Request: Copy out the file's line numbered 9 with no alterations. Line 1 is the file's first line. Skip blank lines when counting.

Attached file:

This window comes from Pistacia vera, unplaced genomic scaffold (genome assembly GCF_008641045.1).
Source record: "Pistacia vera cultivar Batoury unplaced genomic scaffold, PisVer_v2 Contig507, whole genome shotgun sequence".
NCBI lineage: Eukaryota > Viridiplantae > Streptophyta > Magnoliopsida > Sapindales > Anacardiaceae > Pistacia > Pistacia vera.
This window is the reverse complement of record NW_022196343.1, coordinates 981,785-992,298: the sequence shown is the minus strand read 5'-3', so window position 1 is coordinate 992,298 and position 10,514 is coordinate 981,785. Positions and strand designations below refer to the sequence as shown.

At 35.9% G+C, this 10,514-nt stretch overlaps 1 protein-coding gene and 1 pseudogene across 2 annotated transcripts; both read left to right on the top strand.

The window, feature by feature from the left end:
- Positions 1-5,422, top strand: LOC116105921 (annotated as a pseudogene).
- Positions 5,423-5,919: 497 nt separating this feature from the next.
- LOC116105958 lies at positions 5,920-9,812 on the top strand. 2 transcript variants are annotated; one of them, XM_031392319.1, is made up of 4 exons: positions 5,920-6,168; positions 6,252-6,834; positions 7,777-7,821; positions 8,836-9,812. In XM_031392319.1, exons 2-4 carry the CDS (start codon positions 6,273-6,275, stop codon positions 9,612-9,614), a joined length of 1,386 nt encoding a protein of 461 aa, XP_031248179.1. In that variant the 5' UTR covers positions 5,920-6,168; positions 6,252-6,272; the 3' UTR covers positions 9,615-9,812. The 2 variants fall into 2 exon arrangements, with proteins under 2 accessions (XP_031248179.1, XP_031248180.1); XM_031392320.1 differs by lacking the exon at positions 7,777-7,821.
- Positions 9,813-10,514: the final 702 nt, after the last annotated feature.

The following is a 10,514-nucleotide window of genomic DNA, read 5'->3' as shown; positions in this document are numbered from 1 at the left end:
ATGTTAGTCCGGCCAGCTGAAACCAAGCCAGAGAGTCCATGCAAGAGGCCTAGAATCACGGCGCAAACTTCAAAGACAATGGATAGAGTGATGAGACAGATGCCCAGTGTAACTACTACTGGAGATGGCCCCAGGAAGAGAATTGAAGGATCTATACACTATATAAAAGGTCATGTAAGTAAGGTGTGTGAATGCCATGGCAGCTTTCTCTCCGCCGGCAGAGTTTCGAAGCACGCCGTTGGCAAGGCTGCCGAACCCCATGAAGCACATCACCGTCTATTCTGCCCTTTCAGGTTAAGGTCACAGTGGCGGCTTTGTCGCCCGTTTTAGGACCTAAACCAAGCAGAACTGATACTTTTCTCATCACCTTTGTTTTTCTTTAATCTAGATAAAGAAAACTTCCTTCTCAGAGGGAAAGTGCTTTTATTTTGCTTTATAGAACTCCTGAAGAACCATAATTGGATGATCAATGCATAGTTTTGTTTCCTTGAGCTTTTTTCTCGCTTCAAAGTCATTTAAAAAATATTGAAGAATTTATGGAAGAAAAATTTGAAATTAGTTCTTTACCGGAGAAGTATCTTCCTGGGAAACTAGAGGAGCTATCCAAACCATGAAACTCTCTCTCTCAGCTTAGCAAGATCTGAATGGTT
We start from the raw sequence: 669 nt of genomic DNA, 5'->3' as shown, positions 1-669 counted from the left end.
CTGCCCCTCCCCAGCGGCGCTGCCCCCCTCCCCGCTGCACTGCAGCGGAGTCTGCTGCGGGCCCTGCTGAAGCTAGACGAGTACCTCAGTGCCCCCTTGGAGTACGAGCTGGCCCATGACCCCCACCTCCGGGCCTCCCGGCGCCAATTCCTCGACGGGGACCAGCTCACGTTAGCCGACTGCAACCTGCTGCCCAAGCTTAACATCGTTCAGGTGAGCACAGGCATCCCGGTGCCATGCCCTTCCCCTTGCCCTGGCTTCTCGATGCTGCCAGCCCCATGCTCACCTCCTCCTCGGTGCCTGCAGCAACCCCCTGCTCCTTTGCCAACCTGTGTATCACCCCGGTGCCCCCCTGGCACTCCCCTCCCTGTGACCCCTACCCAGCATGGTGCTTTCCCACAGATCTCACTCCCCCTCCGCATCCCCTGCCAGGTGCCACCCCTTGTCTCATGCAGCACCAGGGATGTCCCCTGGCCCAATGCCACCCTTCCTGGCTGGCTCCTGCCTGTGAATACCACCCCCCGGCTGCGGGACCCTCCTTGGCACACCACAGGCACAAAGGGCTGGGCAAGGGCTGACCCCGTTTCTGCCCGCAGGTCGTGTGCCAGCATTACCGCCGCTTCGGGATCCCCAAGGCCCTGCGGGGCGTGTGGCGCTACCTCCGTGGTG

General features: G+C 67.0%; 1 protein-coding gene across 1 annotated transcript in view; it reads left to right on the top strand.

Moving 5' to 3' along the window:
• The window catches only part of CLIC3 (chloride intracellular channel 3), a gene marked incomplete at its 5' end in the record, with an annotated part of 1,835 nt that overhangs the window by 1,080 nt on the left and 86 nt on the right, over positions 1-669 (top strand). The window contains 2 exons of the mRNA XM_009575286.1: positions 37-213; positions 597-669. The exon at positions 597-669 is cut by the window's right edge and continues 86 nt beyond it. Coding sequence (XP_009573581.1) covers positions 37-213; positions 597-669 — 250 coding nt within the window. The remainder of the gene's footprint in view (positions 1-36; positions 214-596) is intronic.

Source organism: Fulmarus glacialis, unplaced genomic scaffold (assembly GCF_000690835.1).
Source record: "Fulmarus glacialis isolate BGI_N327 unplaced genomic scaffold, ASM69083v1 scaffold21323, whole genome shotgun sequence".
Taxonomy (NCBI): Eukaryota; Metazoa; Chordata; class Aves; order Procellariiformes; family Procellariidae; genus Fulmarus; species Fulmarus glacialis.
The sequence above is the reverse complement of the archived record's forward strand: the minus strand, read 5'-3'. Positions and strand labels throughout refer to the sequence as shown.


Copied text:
- LOC116105958 lies at positions 5,920-9,812 on the top strand. 2 transcript variants are annotated; one of them, XM_031392319.1, is made up of 4 exons: positions 5,920-6,168; positions 6,252-6,834; positions 7,777-7,821; positions 8,836-9,812. In XM_031392319.1, exons 2-4 carry the CDS (start codon positions 6,273-6,275, stop codon positions 9,612-9,614), a joined length of 1,386 nt encoding a protein of 461 aa, XP_031248179.1. In that variant the 5' UTR covers positions 5,920-6,168; positions 6,252-6,272; the 3' UTR covers positions 9,615-9,812. The 2 variants fall into 2 exon arrangements, with proteins under 2 accessions (XP_031248179.1, XP_031248180.1); XM_031392320.1 differs by lacking the exon at positions 7,777-7,821.